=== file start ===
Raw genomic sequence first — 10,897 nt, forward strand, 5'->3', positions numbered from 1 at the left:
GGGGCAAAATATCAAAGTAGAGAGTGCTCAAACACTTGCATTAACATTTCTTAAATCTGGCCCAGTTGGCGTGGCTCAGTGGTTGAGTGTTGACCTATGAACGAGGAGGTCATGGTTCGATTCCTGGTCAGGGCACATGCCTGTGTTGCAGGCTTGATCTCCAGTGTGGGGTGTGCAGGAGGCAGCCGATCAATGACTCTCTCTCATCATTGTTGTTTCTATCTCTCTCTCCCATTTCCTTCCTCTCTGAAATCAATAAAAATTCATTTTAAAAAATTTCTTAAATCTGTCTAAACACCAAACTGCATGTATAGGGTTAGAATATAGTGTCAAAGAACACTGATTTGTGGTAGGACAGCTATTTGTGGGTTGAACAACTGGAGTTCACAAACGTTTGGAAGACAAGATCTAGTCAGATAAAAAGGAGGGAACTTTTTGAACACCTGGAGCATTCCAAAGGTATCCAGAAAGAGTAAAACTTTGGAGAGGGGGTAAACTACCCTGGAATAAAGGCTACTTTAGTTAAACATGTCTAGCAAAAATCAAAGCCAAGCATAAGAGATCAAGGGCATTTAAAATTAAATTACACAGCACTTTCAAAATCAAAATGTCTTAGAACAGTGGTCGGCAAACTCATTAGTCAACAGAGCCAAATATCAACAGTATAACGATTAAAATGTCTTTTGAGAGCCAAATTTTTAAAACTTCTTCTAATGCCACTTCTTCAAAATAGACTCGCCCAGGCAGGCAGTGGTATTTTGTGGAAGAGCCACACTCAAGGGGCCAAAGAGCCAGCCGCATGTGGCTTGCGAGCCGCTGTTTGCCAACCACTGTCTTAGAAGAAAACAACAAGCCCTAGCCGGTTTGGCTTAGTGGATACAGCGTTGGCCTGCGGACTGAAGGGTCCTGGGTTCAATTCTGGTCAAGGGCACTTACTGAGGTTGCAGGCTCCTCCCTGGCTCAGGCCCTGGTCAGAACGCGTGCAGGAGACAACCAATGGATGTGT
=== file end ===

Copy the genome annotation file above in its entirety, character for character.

Raw genomic sequence first — 10,897 nt, forward strand, 5'->3', positions numbered from 1 at the left:
GGGGCAAAATATCAAAGTAGAGAGTGCTCAAACACTTGCATTAACATTTCTTAAATCTGGCCCAGTTGGCGTGGCTCAGTGGTTGAGTGTTGACCTATGAACGAGGAGGTCATGGTTCGATTCCTGGTCAGGGCACATGCCTGTGTTGCAGGCTTGATCTCCAGTGTGGGGTGTGCAGGAGGCAGCCGATCAATGACTCTCTCTCATCATTGTTGTTTCTATCTCTCTCTCCCATTTCCTTCCTCTCTGAAATCAATAAAAATTCATTTTAAAAAATTTCTTAAATCTGTCTAAACACCAAACTGCATGTATAGGGTTAGAATATAGTGTCAAAGAACACTGATTTGTGGTAGGACAGCTATTTGTGGGTTGAACAACTGGAGTTCACAAACGTTTGGAAGACAAGATCTAGTCAGATAAAAAGGAGGGAACTTTTTGAACACCTGGAGCATTCCAAAGGTATCCAGAAAGAGTAAAACTTTGGAGAGGGGGTAAACTACCCTGGAATAAAGGCTACTTTAGTTAAACATGTCTAGCAAAAATCAAAGCCAAGCATAAGAGATCAAGGGCATTTAAAATTAAATTACACAGCACTTTCAAAATCAAAATGTCTTAGAACAGTGGTCGGCAAACTCATTAGTCAACAGAGCCAAATATCAACAGTATAACGATTAAAATGTCTTTTGAGAGCCAAATTTTTAAAACTTCTTCTAATGCCACTTCTTCAAAATAGACTCGCCCAGGCAGGCAGTGGTATTTTGTGGAAGAGCCACACTCAAGGGGCCAAAGAGCCAGCCGCATGTGGCTTGCGAGCCGCTGTTTGCCAACCACTGTCTTAGAAGAAAACAACAAGCCCTAGCCGGTTTGGCTTAGTGGATACAGCGTTGGCCTGCGGACTGAAGGGTCCTGGGTTCAATTCTGGTCAAGGGCACTTACTGAGGTTGCAGGCTCCTCCCTGGCTCAGGCCCTGGTCAGAACGCGTGCAGGAGACAACCAATGGATGTGT